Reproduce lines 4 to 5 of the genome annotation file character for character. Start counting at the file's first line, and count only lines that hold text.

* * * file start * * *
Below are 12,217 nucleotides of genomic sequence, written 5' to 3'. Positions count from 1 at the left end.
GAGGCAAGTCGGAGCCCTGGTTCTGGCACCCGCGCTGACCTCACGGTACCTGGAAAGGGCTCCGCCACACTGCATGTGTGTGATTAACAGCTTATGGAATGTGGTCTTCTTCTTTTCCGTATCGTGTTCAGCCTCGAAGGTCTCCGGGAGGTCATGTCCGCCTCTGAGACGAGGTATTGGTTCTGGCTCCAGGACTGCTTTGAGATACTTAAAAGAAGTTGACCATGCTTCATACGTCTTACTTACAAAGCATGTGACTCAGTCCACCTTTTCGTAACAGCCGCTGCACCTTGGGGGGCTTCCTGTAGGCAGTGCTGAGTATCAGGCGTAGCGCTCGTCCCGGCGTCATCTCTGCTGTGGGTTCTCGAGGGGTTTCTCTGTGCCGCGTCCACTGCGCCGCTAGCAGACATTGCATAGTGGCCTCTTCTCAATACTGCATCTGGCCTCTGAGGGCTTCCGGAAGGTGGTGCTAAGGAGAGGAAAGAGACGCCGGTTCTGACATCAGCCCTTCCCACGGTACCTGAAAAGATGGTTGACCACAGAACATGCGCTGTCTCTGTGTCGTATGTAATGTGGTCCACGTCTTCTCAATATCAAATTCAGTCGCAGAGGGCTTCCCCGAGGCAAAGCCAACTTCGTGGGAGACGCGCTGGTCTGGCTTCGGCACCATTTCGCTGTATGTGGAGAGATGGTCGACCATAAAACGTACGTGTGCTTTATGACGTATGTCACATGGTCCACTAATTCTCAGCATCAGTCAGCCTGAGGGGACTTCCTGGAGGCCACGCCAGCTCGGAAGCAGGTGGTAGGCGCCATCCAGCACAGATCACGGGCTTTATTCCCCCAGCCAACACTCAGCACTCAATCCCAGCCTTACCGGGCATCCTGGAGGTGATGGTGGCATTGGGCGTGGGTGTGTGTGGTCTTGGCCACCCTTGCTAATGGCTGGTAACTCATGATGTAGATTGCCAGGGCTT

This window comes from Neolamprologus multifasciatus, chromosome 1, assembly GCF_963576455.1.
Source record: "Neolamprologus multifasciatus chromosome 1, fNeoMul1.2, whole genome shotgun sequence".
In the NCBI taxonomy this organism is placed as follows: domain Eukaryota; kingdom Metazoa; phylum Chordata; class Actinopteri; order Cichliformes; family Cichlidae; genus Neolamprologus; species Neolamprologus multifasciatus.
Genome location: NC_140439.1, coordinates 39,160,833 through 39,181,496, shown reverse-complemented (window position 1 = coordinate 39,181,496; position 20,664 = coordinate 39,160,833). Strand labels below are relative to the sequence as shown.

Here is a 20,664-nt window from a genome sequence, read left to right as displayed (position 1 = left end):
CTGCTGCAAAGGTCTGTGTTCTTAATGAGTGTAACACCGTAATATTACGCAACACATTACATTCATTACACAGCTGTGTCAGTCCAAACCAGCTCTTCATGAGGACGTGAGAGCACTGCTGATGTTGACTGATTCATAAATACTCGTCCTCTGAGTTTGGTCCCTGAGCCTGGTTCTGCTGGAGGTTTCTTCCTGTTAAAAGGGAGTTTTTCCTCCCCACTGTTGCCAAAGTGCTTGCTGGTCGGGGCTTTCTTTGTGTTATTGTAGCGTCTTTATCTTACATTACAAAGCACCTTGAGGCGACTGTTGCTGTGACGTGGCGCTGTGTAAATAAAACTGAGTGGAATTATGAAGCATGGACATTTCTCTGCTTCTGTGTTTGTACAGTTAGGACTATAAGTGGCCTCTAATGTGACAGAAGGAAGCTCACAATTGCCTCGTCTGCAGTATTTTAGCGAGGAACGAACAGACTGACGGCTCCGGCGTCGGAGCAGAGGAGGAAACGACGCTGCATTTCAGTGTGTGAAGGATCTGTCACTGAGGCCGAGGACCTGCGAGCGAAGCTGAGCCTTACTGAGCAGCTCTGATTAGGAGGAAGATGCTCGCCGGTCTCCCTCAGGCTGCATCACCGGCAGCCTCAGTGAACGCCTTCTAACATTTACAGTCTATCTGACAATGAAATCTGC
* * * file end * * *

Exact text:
Source record: "Neolamprologus multifasciatus chromosome 1, fNeoMul1.2, whole genome shotgun sequence".
In the NCBI taxonomy this organism is placed as follows: domain Eukaryota; kingdom Metazoa; phylum Chordata; class Actinopteri; order Cichliformes; family Cichlidae; genus Neolamprologus; species Neolamprologus multifasciatus.